It is almost time for the tulips.
Tulips: fierce, erect : pushing up through the soil… Solid.
Like Kenzo’s Flower, which it reminds me of in some ways, ‘La Tulipe’ is an imaginary rendering of a flower that in fact has almost no smell (Kenzo’s was the poppy), a concept that gives free rein to the perfumers to construct whatever they like – in this case a light, laundry musk with watery notions of cyclamen and freesia that couldn’t be a safer bet if it tried: no one at the office is going to start asking you to wear less perfume if you have spritzed yourself, unimaginatively, in the morning, with a touch of this.
Except me that is: the profound conservatism lurking at the heart of this plasticky fleur makes me want to scream….
No, I do not like this perfume one iota, but I do love the flowers the perfume is purportedly based on: lipped, springtime emergences of joy that are also in fact an important motif in one of my favourite novels of all time – Margaret Atwood’s terrifying, and brilliantly prescient Handmaid’s Tale (1985), in which she writes that
“the tulips are red, a darker crimson towards the stem; as if they had been cut and are beginning to heal there…”
Sutured, red spring flowers, emblematizing the handmaids in that futuristic dystopia (which always felt more chillingly possible to me, somehow, than it should), imprisoned for purposes of enforced maternity; clad, like Dutch nuns, in their tulip-like cloistered headdresses.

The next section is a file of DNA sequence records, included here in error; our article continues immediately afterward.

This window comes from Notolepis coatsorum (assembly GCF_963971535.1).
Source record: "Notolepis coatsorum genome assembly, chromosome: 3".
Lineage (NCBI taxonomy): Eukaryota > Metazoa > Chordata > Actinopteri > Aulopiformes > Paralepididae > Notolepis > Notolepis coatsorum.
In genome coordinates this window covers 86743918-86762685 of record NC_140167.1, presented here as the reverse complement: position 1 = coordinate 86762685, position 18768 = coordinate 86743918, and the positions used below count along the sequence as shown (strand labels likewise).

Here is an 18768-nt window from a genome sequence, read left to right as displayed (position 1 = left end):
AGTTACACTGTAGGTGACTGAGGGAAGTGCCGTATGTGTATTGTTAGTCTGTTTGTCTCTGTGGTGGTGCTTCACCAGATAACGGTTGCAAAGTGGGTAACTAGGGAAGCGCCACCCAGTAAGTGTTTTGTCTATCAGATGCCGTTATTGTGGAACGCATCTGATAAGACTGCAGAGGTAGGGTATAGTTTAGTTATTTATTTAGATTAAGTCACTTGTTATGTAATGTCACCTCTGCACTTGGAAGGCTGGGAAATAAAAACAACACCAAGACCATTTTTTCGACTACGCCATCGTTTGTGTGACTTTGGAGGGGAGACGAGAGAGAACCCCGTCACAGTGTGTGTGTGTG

Inflorescence, another unimpeachably conservative floral from Byredo, is to me also like a form of contemporary,urbanite handmaid.
A luminous snapshot; a computerized Botticelli, that achieves a scary consummation: I can smell intuitively that this perfume is destined to be a hit.
An almost hysterically hygienic floral, it is the apex of the trend that began with Lancôme’s repugnant Miracle (the only perfume I know that made two female friends physically retch when they smelled it); its imprisoning of woman in extraordinarily artificial, spotless, ‘sanctified’ flowers: stripped of sex, grown in test tubes by fascists in white coats, grinning as they crush the heart’s desires and replace them with gender edicts.
Like Miracle, Inflorescence has the freshest, lemonest, top notes of the newest daphne flowers and leaves, but then goes far further in its capturing of a particular, youthful virginity with its delicate, lip-pursed white of muguet, freesia, jasmine, and new rose petals, all stitchlessly wedded to that purest of spring flowers – the magnolia; its majestic, ivory infallibility as it stands creamily erect for those dwindling days it can remain white; the brown rot that will creep through its magnificent petals only a short, mortal time ahead.
With Inflorescence, there is no rot. There is only a pristinely, rigorously constructed bouquet of ‘vernal’ flowers that will never die, only fade; reprised and re-reprised ad nauseam as it propagates itself tirelessly throughout the city, a perfume that really does reach a particular state of perfection (you will know what I mean the second you smell it), and one that I must admit that in many ways is quite brilliant.
I cannot imagine a more stainless floral.